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Israel Returns Associated Press’s Equipment Following Outcry Over Confiscation

Israel’s seizure of the camera is “part of a pattern of aggression against journalism,” said one free press advocate.

Two members of the press watch as smoke rises between damaged buildings after the ongoing ground and airstrikes by the Israeli forces at Al Jenenah neighborhood in Rafah, Gaza on May 15, 2024.

Israel’s communications ministry has ordered officials to return broadcasting equipment to The Associated Press after their seizure of the equipment earlier this week was met with widespread condemnation from news organizations.

On Tuesday, Israeli officials told journalists with The Associated Press who had been broadcasting a live feed view of northern Gaza from inside Israel that they had to move their equipment — even though the journalists were in compliance with Israel’s laws on media coverage of its genocide. The journalists running the broadcast were then given a document, signed by Communications Minister Shlomo Karhi, alleging that they had broken a newly-passed law targeting the Qatar-based outlet Al Jazeera.

Israeli officials accused The Associated Press of providing images and reporting to Al Jazeera, which has been a frequent target of Israeli repression due to its reporting on Israel’s occupation of Palestine; earlier this month, authorities raided Al Jazeera’s office in East Jerusalem, confiscating its equipment and temporarily banning it from broadcasting inside Israel.

In actuality, The Associated Press had been sharing the feed with thousands of news agencies around the world, not just Al Jazeera. After giving journalists the document alleging they had broken the law, the ministry confiscated a camera and other equipment being operated by The Associated Press.

Before the equipment’s removal, the livestream had been showing consistent scenes of smoke rising above northern Gaza, where no foreign journalists are allowed to operate due to Israel’s classification of the area as a “closed military zone.”

Israel’s action against The Associated Press was condemned by several international press freedom organizations.

“Banning broadcasters because Israel disagrees with their coverage is the hallmark of an authoritarian state, not a democracy,” said Freedom of the Press Foundation (FPF) Deputy Advocacy Director Caitlin Vogus. “Seizing equipment from The AP just for supplying a news outlet with video footage is disgraceful.”

The Foreign Press Association similarly denounced Israel’s crackdown on journalists.

“Israel’s record on press freedom already has been dismal throughout the war. It has prevented independent access to Gaza for foreign journalists,” the association said in a statement.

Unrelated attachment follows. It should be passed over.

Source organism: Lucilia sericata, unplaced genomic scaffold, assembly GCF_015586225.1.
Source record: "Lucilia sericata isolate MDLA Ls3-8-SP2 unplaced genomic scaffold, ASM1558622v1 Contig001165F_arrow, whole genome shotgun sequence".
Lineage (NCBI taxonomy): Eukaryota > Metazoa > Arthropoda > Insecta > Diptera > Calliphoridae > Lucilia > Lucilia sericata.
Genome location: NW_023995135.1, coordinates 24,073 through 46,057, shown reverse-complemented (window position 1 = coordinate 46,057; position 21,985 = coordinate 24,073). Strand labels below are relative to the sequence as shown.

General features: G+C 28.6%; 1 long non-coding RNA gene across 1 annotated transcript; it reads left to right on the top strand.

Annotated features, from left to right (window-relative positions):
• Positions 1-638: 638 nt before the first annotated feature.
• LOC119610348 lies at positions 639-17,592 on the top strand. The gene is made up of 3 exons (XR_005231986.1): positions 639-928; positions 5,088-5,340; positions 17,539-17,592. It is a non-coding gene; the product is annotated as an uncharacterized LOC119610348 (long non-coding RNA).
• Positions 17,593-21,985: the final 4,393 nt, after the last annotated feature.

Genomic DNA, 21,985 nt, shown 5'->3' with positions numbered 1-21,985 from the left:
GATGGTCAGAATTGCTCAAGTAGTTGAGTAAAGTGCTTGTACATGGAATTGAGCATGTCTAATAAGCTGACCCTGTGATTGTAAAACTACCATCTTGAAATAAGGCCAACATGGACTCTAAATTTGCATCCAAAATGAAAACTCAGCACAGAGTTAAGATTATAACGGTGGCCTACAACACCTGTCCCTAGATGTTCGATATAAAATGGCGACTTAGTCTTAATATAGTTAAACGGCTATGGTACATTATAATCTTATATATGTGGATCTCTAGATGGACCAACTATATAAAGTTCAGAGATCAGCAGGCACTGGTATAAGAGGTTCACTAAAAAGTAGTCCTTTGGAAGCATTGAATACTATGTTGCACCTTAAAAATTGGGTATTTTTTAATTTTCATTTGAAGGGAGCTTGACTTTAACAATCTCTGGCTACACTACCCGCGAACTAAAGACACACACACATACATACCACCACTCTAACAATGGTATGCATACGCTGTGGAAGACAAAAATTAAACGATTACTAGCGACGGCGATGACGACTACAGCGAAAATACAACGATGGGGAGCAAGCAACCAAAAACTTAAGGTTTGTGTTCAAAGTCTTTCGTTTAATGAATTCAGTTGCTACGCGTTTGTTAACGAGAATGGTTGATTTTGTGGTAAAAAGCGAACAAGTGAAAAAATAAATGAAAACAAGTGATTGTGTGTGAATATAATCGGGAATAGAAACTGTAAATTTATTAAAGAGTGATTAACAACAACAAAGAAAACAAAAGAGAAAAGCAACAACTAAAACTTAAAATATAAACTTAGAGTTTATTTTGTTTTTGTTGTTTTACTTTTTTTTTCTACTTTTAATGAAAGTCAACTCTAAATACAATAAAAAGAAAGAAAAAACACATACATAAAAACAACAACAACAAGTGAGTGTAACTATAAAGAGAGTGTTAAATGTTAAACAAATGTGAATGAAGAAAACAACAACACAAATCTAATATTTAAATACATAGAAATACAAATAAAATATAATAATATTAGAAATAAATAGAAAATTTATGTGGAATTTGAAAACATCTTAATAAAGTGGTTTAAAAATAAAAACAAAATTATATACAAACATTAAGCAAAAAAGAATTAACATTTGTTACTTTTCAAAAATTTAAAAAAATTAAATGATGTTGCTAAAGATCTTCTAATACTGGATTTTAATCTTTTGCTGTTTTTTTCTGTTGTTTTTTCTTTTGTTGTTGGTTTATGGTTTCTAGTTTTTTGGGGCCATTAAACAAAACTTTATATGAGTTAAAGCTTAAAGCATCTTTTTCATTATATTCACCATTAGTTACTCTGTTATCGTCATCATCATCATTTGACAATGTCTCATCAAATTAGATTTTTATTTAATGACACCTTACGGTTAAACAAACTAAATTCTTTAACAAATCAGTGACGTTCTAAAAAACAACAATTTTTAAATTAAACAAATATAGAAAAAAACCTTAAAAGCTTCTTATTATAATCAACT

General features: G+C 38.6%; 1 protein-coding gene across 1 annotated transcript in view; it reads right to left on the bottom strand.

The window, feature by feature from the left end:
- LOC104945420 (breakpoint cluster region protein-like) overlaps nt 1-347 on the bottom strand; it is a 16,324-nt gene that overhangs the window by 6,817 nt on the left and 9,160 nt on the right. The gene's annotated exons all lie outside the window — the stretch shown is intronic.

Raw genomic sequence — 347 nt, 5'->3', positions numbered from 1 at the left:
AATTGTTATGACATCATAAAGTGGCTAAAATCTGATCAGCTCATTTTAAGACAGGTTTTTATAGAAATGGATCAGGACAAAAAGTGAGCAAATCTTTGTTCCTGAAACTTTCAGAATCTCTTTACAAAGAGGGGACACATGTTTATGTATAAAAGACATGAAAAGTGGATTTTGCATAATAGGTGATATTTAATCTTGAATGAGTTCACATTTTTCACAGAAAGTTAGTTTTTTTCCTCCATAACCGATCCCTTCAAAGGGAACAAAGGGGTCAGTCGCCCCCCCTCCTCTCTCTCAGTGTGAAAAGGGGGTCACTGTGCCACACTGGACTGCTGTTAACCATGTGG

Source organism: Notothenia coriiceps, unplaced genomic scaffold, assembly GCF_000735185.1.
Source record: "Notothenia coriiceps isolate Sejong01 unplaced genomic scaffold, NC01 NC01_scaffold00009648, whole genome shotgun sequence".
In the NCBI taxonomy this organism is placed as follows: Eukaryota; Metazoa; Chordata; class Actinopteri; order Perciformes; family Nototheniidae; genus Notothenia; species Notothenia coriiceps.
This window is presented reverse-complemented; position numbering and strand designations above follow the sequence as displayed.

Emily Wilkins, president of the U.S.-based National Press Club, lambasted Israeli officials’ seizure of the equipment, saying:

There was no strategic reason for these actions, which are part of a pattern of aggression against journalism organizations by Israel. The lengths to which Israel is willing to go to stop news coverage of the military action in Gaza must not be overlooked by the media still covering the conflict and the public at large.

Notably, White House Press Secretary Karine Jean-Pierre refused to condemn Israel’s action, saying only that it was “concerning” and that the Biden administration wants to “look into it.”

After Israel’s seizure of the equipment was met with international backlash, Karhi announced that he had “ordered that the equipment be returned to The AP news agency.”

The Associated Press celebrated the return of its equipment but noted concerns about Israel’s restrictions on foreign journalists.

“While we are pleased with this development, we remain concerned about the Israeli government’s use of the foreign broadcaster law and the ability of independent journalists to operate freely in Israel,” the company said in a statement.

In addition to escalating its crackdowns on foreign journalists, Israel has consistently attacked Palestinian journalists inside of Gaza. According to a preliminary investigation by the Committee to Protect Journalists (CPJ), as of May 22, Israeli forces have killed 105 journalists and media workers since the start of October. In many cases, Palestinian journalists in Gaza have reported being deliberately targeted by the Israeli military.

“Journalists are civilians who are protected by international humanitarian law in times of conflict,” said CPJ Program Director Carlos Martínez de la Serna. “Those responsible for their deaths face dual trials: one under international law and another before history’s unforgiving gaze.”

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